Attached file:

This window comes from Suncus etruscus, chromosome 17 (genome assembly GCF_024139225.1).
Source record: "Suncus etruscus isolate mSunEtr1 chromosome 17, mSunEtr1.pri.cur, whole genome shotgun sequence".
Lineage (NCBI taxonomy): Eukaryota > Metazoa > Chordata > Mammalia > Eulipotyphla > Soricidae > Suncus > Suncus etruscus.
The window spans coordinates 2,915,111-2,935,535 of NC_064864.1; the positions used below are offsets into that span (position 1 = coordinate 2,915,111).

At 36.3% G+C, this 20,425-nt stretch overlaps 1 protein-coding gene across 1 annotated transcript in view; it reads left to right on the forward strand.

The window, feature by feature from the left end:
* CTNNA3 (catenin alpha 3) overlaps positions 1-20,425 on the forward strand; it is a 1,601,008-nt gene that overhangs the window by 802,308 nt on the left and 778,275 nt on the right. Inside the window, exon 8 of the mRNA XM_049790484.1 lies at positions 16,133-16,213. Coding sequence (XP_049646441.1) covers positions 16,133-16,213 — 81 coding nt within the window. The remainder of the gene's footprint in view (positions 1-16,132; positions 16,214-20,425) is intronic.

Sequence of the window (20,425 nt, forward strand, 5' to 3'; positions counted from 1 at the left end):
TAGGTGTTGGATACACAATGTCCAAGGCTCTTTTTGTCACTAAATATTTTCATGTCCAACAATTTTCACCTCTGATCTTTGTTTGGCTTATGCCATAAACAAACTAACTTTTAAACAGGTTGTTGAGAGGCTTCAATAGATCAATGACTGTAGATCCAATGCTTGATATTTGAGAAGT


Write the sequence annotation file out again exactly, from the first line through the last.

This window comes from Suncus etruscus, chromosome 17 (genome assembly GCF_024139225.1).
Source record: "Suncus etruscus isolate mSunEtr1 chromosome 17, mSunEtr1.pri.cur, whole genome shotgun sequence".
Lineage (NCBI taxonomy): Eukaryota > Metazoa > Chordata > Mammalia > Eulipotyphla > Soricidae > Suncus > Suncus etruscus.
The window spans coordinates 2,915,111-2,935,535 of NC_064864.1; the positions used below are offsets into that span (position 1 = coordinate 2,915,111).

At 36.3% G+C, this 20,425-nt stretch overlaps 1 protein-coding gene across 1 annotated transcript in view; it reads left to right on the forward strand.

The window, feature by feature from the left end:
* CTNNA3 (catenin alpha 3) overlaps positions 1-20,425 on the forward strand; it is a 1,601,008-nt gene that overhangs the window by 802,308 nt on the left and 778,275 nt on the right. Inside the window, exon 8 of the mRNA XM_049790484.1 lies at positions 16,133-16,213. Coding sequence (XP_049646441.1) covers positions 16,133-16,213 — 81 coding nt within the window. The remainder of the gene's footprint in view (positions 1-16,132; positions 16,214-20,425) is intronic.

Sequence of the window (20,425 nt, forward strand, 5' to 3'; positions counted from 1 at the left end):
TAGGTGTTGGATACACAATGTCCAAGGCTCTTTTTGTCACTAAATATTTTCATGTCCAACAATTTTCACCTCTGATCTTTGTTTGGCTTATGCCATAAACAAACTAACTTTTAAACAGGTTGTTGAGAGGCTTCAATAGATCAATGACTGTAGATCCAATGCTTGATATTTGAGAAGT